Often a movement requires a team, and with the wisdom of these five sisters, the women’s suffrage movement in South Carolina made significant leeway during their time.
The Rollins sisters were born into an aristocratic, free, black family during the Reconstruction era. Although all five sisters were involved in activism, the three most influential sisters are debatably Frances, Lottie, and Louisa.
The eldest daughter, Frances, started her civil rights activism when she was denied access to a steamboat travelling from Beaufort to Charleston. She brought the conductor to court for violating discrimination laws and won.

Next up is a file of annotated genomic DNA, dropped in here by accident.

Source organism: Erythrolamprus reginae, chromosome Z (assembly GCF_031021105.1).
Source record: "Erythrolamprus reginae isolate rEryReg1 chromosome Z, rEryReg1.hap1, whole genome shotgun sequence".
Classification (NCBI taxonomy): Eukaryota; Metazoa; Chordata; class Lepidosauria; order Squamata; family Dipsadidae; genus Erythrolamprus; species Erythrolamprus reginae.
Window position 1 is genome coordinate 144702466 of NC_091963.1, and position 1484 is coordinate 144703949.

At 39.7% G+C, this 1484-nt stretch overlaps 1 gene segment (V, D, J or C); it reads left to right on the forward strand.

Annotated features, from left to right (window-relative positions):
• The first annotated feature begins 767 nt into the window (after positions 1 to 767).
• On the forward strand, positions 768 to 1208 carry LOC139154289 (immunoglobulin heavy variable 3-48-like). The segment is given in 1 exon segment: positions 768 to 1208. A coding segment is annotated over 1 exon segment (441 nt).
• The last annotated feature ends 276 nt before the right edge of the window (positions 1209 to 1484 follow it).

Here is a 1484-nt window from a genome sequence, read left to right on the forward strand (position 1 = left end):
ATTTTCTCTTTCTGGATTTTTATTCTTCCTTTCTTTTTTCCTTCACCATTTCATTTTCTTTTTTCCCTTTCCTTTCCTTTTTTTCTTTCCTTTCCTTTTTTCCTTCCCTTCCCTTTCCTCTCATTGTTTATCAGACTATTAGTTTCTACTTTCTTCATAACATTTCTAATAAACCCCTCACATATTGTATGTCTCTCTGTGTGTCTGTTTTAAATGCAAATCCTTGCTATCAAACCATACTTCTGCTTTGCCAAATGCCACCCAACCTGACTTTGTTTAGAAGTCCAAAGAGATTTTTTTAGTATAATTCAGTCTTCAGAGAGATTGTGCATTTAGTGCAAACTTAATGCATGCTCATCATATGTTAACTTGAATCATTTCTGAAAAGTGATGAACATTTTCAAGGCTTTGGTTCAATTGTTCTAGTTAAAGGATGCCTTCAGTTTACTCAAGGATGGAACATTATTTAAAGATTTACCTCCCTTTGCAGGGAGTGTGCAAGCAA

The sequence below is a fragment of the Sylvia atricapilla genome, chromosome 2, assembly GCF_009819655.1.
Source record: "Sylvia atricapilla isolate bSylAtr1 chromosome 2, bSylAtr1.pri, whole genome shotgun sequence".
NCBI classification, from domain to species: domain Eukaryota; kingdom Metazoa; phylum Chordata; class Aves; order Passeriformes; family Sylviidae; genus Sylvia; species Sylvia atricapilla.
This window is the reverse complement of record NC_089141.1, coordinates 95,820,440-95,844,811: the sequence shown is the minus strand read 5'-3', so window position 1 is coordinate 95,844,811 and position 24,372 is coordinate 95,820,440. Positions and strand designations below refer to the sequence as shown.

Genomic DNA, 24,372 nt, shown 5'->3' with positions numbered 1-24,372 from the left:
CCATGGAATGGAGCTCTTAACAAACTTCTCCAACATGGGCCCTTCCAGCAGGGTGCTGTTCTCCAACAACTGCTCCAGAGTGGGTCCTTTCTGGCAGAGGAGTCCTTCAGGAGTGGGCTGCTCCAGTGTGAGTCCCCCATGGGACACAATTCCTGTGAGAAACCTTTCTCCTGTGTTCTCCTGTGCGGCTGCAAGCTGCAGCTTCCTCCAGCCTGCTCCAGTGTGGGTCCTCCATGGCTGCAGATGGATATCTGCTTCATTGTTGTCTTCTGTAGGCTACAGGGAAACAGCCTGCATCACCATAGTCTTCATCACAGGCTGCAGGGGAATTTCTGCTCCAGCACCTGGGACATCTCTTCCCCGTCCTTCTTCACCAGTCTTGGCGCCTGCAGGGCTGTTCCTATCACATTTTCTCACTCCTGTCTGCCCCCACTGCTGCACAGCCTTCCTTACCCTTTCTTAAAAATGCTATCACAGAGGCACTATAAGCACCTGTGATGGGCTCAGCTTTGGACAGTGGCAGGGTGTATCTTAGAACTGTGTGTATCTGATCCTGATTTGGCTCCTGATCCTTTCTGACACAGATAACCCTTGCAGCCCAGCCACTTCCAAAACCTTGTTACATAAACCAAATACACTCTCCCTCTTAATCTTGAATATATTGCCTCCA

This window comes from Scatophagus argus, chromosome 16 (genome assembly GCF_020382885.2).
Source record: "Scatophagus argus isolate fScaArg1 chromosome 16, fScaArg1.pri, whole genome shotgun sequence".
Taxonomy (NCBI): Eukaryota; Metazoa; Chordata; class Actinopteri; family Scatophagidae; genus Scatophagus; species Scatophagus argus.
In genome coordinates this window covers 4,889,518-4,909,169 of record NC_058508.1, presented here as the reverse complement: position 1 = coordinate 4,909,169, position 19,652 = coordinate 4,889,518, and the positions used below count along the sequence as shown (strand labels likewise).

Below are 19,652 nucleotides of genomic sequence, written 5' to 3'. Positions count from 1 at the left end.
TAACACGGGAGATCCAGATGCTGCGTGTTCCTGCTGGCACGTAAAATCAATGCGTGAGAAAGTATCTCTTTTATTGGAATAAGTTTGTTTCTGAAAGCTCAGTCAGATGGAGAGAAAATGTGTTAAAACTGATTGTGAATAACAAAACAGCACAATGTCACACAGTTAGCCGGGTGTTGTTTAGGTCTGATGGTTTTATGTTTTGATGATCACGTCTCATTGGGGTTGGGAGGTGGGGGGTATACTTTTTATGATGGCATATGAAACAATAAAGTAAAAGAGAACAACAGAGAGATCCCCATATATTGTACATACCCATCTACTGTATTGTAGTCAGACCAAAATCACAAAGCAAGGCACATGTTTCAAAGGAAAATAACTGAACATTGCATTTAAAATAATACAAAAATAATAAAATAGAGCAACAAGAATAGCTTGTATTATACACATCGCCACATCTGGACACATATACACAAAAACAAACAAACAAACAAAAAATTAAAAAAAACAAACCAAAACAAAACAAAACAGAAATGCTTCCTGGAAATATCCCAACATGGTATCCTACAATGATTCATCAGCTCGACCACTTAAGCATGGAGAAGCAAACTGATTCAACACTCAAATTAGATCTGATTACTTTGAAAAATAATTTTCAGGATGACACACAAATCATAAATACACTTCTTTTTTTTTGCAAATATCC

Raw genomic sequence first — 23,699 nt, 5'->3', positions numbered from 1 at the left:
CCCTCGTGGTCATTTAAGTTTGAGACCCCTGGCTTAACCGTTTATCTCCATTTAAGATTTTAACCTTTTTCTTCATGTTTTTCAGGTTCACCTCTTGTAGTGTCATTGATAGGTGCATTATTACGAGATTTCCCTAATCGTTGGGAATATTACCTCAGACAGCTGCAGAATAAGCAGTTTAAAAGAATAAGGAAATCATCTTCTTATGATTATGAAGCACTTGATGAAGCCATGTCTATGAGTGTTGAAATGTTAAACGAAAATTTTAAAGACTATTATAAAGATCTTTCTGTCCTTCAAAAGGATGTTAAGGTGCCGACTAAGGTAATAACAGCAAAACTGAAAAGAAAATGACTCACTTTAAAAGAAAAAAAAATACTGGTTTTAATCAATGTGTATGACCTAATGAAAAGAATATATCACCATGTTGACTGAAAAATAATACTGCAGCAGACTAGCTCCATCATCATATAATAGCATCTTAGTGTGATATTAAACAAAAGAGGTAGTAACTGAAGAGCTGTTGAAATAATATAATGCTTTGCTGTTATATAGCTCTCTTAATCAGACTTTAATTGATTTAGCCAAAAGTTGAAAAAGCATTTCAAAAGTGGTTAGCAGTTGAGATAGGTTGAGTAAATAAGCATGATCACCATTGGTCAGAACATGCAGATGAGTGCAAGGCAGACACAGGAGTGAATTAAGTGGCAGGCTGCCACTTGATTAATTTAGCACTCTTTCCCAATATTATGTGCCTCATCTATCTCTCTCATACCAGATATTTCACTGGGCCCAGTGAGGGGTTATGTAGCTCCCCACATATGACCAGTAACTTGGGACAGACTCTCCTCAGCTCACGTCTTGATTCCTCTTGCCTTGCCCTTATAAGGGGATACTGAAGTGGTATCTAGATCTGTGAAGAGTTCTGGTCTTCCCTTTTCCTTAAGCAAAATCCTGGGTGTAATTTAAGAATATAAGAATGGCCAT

In the 1860’s, Frances and Lottie started a school in Charleston for black children, although they had to later move to Columbia due to funding issues.
In 1869, Lottie addressed the South Carolina state legislature about women’s suffrage, being the first black woman to do so.
Around this time, Frances wed another civil rights activist and author, William J. Whipper. And along with Whipper’s help, the sisters made significant impressions on the state of South Carolina and it’s legislature.
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